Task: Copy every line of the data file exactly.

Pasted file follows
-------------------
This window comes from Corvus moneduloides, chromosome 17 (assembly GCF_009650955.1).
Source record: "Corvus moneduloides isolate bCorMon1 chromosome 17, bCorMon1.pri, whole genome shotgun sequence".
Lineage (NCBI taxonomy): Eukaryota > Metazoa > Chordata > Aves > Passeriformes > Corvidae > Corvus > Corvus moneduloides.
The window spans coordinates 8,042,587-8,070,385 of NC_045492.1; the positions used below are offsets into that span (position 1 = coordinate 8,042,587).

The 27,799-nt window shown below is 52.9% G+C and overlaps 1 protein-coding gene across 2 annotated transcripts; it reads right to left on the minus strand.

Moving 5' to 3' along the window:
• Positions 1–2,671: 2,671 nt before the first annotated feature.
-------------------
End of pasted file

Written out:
This window comes from Corvus moneduloides, chromosome 17 (assembly GCF_009650955.1).
Source record: "Corvus moneduloides isolate bCorMon1 chromosome 17, bCorMon1.pri, whole genome shotgun sequence".
Lineage (NCBI taxonomy): Eukaryota > Metazoa > Chordata > Aves > Passeriformes > Corvidae > Corvus > Corvus moneduloides.
The window spans coordinates 8,042,587-8,070,385 of NC_045492.1; the positions used below are offsets into that span (position 1 = coordinate 8,042,587).

The 27,799-nt window shown below is 52.9% G+C and overlaps 1 protein-coding gene across 2 annotated transcripts; it reads right to left on the minus strand.

Moving 5' to 3' along the window:
• Positions 1–2,671: 2,671 nt before the first annotated feature.